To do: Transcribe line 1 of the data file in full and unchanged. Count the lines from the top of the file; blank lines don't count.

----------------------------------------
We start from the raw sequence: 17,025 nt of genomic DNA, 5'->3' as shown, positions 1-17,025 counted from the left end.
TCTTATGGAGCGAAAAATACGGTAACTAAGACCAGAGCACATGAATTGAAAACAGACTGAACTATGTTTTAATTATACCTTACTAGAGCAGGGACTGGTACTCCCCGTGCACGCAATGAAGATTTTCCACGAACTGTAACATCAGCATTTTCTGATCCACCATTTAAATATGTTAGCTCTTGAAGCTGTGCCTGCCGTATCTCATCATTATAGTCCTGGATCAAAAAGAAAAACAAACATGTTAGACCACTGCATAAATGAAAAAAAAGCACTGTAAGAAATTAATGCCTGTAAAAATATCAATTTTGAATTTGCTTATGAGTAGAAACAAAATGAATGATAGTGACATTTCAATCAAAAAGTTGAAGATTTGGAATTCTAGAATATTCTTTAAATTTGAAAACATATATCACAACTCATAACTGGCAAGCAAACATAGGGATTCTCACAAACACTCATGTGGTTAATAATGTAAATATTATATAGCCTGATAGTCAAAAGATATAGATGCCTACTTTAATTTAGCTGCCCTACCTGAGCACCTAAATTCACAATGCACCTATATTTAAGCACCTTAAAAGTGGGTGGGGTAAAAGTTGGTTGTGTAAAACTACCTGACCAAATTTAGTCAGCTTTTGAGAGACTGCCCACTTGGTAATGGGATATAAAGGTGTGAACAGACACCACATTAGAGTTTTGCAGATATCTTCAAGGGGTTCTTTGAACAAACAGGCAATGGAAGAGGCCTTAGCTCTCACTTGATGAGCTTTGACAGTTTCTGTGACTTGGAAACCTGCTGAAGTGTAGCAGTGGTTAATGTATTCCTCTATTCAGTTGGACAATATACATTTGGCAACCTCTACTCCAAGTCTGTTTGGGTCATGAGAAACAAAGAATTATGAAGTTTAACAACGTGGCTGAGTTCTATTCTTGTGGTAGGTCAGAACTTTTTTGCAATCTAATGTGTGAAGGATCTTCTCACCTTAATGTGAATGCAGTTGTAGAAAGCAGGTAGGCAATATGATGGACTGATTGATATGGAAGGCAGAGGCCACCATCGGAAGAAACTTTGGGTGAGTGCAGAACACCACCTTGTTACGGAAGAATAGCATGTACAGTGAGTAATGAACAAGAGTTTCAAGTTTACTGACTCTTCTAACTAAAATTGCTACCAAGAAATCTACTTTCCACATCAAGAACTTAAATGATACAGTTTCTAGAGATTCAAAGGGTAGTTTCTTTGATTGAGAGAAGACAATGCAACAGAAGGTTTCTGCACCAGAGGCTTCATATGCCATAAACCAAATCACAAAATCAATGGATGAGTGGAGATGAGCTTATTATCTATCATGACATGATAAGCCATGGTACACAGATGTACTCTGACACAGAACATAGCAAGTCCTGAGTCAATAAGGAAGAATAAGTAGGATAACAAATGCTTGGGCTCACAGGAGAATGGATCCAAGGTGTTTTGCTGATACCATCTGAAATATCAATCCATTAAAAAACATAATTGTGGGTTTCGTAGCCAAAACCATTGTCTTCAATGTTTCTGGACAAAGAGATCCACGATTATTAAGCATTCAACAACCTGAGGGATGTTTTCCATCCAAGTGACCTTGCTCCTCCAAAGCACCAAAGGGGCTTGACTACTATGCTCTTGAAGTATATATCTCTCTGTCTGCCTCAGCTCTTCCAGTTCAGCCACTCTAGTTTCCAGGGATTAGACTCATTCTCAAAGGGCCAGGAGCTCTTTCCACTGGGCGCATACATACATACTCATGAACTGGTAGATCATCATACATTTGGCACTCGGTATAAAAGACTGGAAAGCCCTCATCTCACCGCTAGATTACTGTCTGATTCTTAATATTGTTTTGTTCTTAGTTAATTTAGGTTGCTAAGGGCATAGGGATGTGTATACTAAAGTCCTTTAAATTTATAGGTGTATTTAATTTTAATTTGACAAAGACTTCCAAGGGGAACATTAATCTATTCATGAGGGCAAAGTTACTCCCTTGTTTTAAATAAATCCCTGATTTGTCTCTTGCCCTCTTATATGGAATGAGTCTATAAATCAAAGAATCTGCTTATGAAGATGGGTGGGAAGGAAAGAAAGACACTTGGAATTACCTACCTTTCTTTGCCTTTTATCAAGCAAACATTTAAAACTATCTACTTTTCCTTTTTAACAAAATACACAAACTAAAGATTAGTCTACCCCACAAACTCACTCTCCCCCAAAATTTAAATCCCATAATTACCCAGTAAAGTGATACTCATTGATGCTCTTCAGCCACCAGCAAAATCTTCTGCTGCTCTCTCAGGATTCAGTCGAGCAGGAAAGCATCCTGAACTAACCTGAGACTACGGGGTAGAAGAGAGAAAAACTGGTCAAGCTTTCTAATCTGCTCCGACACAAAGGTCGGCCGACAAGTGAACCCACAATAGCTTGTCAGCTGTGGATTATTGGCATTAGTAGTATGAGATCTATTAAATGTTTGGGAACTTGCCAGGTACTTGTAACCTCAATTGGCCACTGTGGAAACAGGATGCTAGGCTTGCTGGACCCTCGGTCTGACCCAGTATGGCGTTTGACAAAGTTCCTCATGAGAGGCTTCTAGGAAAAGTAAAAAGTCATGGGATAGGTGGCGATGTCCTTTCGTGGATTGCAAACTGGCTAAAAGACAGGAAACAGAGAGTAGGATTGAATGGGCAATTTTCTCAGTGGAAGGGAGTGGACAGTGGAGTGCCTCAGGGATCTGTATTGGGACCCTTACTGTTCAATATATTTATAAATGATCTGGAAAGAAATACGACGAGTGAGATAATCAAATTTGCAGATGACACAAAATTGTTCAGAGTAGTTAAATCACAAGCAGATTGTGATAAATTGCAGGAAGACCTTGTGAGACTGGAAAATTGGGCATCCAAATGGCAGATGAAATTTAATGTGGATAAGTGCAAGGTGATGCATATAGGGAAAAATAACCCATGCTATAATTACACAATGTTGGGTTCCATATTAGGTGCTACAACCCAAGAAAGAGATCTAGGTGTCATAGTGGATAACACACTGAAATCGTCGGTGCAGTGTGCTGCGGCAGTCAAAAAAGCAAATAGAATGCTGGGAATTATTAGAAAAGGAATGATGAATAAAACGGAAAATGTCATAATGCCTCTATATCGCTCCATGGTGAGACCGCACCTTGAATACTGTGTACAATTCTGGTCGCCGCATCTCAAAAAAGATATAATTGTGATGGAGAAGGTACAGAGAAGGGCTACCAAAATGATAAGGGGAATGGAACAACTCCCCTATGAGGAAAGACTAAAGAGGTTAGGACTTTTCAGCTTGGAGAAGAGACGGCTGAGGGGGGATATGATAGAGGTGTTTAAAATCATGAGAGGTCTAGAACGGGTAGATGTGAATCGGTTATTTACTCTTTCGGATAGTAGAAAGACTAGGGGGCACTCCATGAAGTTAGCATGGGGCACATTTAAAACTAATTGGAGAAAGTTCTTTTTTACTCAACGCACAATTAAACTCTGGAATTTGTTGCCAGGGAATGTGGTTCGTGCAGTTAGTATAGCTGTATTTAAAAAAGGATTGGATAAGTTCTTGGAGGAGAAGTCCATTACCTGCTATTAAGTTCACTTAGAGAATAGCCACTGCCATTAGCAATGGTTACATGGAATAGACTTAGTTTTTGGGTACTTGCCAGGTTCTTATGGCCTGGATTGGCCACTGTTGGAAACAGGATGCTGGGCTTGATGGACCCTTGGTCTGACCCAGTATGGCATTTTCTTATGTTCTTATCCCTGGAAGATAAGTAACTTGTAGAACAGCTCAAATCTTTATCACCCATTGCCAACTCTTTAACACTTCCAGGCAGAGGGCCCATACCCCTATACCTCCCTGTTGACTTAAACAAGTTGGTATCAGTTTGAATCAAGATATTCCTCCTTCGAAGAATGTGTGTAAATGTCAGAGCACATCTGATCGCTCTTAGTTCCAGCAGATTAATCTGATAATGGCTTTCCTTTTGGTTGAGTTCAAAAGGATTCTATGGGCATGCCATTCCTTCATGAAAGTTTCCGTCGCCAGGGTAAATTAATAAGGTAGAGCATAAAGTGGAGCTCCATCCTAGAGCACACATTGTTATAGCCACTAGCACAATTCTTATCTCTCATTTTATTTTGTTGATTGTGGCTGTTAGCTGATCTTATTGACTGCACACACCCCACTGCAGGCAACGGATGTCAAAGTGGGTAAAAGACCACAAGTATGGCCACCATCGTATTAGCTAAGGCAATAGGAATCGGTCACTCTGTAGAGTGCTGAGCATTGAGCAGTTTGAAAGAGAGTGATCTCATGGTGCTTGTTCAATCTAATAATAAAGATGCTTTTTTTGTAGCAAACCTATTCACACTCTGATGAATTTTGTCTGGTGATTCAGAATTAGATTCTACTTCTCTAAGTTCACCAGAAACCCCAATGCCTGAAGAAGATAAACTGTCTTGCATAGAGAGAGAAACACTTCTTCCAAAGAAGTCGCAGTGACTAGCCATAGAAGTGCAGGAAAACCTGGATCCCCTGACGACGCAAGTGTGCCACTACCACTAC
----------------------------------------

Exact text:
We start from the raw sequence: 17,025 nt of genomic DNA, 5'->3' as shown, positions 1-17,025 counted from the left end.